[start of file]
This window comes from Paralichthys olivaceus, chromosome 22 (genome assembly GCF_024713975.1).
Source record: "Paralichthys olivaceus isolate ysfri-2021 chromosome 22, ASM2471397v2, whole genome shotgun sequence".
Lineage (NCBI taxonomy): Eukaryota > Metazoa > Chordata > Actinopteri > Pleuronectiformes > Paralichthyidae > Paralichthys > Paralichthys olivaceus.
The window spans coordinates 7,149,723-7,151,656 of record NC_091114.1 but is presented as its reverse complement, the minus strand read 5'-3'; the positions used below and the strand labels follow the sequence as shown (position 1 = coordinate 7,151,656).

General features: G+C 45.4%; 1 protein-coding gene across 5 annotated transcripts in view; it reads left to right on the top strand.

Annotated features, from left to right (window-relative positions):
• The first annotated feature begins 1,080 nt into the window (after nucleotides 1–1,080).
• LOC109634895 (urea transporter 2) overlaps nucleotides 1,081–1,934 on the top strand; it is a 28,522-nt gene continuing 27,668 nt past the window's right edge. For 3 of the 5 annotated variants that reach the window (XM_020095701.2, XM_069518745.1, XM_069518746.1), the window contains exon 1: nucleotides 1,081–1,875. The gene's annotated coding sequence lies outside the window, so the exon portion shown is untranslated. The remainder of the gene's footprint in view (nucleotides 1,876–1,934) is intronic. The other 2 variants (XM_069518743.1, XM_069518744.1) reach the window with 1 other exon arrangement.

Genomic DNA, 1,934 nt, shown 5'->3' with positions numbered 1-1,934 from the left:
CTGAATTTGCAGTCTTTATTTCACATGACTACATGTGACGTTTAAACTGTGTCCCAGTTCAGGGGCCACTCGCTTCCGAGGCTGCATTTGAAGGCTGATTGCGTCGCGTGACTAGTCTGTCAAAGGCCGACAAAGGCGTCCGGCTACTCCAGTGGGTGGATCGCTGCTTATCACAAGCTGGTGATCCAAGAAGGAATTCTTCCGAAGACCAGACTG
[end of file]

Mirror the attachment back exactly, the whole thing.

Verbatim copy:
This window comes from Paralichthys olivaceus, chromosome 22 (genome assembly GCF_024713975.1).
Source record: "Paralichthys olivaceus isolate ysfri-2021 chromosome 22, ASM2471397v2, whole genome shotgun sequence".
Lineage (NCBI taxonomy): Eukaryota > Metazoa > Chordata > Actinopteri > Pleuronectiformes > Paralichthyidae > Paralichthys > Paralichthys olivaceus.
The window spans coordinates 7,149,723-7,151,656 of record NC_091114.1 but is presented as its reverse complement, the minus strand read 5'-3'; the positions used below and the strand labels follow the sequence as shown (position 1 = coordinate 7,151,656).

General features: G+C 45.4%; 1 protein-coding gene across 5 annotated transcripts in view; it reads left to right on the top strand.

Annotated features, from left to right (window-relative positions):
• The first annotated feature begins 1,080 nt into the window (after nucleotides 1–1,080).
• LOC109634895 (urea transporter 2) overlaps nucleotides 1,081–1,934 on the top strand; it is a 28,522-nt gene continuing 27,668 nt past the window's right edge. For 3 of the 5 annotated variants that reach the window (XM_020095701.2, XM_069518745.1, XM_069518746.1), the window contains exon 1: nucleotides 1,081–1,875. The gene's annotated coding sequence lies outside the window, so the exon portion shown is untranslated. The remainder of the gene's footprint in view (nucleotides 1,876–1,934) is intronic. The other 2 variants (XM_069518743.1, XM_069518744.1) reach the window with 1 other exon arrangement.

Genomic DNA, 1,934 nt, shown 5'->3' with positions numbered 1-1,934 from the left:
CTGAATTTGCAGTCTTTATTTCACATGACTACATGTGACGTTTAAACTGTGTCCCAGTTCAGGGGCCACTCGCTTCCGAGGCTGCATTTGAAGGCTGATTGCGTCGCGTGACTAGTCTGTCAAAGGCCGACAAAGGCGTCCGGCTACTCCAGTGGGTGGATCGCTGCTTATCACAAGCTGGTGATCCAAGAAGGAATTCTTCCGAAGACCAGACTG